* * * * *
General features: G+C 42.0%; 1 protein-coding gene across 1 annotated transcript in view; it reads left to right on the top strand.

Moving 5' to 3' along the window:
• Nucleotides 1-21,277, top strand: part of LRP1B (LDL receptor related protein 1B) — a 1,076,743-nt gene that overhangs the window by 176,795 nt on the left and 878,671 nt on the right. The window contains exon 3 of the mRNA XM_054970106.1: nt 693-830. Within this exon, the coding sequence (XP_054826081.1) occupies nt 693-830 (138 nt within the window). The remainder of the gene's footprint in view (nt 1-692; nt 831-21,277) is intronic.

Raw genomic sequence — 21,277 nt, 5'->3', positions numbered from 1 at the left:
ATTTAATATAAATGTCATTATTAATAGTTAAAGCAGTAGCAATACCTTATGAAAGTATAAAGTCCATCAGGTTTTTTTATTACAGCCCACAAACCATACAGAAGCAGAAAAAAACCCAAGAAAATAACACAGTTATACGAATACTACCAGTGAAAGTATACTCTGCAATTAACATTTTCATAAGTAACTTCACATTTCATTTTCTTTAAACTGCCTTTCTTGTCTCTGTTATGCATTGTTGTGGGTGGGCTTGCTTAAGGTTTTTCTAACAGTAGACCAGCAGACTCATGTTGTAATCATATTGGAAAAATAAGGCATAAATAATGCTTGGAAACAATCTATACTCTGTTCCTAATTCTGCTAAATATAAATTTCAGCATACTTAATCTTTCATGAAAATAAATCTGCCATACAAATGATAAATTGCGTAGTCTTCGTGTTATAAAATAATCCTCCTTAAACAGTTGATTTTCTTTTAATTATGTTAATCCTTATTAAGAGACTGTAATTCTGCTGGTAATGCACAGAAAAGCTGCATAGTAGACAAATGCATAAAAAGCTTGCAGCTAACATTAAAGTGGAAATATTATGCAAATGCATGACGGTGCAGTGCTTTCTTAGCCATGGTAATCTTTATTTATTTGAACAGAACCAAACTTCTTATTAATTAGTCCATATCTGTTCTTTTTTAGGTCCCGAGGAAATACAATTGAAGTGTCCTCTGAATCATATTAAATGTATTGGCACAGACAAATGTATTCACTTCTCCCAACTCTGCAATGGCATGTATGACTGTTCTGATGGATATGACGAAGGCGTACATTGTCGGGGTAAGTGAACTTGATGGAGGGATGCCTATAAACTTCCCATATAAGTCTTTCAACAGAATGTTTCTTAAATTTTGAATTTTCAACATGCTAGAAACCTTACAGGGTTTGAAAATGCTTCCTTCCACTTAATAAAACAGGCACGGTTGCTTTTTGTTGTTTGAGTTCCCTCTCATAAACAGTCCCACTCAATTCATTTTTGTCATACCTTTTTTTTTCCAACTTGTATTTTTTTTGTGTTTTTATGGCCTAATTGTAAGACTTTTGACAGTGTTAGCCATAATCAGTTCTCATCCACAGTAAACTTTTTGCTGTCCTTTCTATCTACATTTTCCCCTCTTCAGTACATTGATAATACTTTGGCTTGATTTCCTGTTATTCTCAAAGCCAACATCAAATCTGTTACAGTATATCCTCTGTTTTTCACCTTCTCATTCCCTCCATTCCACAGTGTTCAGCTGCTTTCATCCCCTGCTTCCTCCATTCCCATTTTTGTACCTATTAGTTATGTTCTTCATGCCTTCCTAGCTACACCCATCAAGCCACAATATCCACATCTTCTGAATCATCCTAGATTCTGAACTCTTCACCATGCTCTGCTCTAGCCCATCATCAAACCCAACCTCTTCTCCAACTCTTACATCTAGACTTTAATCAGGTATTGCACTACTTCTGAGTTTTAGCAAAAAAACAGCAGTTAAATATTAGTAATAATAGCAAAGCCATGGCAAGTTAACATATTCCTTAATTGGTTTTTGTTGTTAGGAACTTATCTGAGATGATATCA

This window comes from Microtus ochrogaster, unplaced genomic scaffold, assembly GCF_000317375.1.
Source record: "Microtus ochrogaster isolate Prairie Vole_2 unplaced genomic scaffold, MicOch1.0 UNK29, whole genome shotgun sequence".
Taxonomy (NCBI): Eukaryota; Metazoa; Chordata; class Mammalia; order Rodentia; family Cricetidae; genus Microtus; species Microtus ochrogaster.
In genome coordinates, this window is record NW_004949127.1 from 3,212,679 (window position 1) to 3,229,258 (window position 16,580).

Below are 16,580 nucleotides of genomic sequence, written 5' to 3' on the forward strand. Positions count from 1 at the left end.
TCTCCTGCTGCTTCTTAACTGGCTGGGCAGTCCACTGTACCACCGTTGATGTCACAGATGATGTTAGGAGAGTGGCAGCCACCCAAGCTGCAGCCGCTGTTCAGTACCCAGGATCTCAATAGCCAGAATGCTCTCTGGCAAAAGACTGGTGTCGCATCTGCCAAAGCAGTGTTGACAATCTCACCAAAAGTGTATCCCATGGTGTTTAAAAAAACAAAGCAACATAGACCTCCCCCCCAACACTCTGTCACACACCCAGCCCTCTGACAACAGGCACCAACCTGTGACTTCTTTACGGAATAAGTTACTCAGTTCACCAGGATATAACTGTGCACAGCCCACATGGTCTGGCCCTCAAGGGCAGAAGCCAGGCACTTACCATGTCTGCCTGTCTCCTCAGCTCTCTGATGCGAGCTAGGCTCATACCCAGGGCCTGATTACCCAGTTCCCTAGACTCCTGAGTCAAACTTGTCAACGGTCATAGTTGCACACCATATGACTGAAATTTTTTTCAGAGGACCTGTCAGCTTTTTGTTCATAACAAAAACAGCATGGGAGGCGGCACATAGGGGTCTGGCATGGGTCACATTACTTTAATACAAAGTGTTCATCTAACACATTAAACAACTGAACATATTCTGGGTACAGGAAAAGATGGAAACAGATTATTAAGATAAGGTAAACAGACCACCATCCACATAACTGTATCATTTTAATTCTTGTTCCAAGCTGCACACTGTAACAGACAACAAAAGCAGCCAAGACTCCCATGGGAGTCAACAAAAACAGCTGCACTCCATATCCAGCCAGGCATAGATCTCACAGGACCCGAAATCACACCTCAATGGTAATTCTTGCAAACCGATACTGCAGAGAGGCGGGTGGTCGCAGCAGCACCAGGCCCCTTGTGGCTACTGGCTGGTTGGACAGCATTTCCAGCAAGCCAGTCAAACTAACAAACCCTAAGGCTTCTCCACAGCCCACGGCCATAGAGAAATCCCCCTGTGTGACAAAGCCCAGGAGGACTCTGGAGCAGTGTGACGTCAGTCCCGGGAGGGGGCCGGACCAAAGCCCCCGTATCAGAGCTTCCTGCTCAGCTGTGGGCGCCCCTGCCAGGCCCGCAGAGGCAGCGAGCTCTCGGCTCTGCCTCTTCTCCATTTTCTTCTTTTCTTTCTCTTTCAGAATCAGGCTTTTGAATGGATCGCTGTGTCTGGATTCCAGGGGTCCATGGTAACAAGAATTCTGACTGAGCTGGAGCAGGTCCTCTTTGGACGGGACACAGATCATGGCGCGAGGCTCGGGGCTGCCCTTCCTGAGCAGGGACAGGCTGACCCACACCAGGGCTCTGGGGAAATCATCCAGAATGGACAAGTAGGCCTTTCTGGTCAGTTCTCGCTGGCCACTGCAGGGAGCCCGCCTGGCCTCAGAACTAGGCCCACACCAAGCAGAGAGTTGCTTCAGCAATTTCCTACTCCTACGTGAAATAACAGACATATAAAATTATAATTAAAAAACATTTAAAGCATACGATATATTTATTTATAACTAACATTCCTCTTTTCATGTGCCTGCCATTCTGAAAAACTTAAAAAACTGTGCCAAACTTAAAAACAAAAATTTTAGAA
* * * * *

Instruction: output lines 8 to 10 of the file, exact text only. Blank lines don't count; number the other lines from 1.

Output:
Taxonomy (NCBI): Eukaryota; Metazoa; Chordata; class Mammalia; order Rodentia; family Cricetidae; genus Microtus; species Microtus ochrogaster.
In genome coordinates, this window is record NW_004949127.1 from 3,212,679 (window position 1) to 3,229,258 (window position 16,580).

Below are 16,580 nucleotides of genomic sequence, written 5' to 3' on the forward strand. Positions count from 1 at the left end.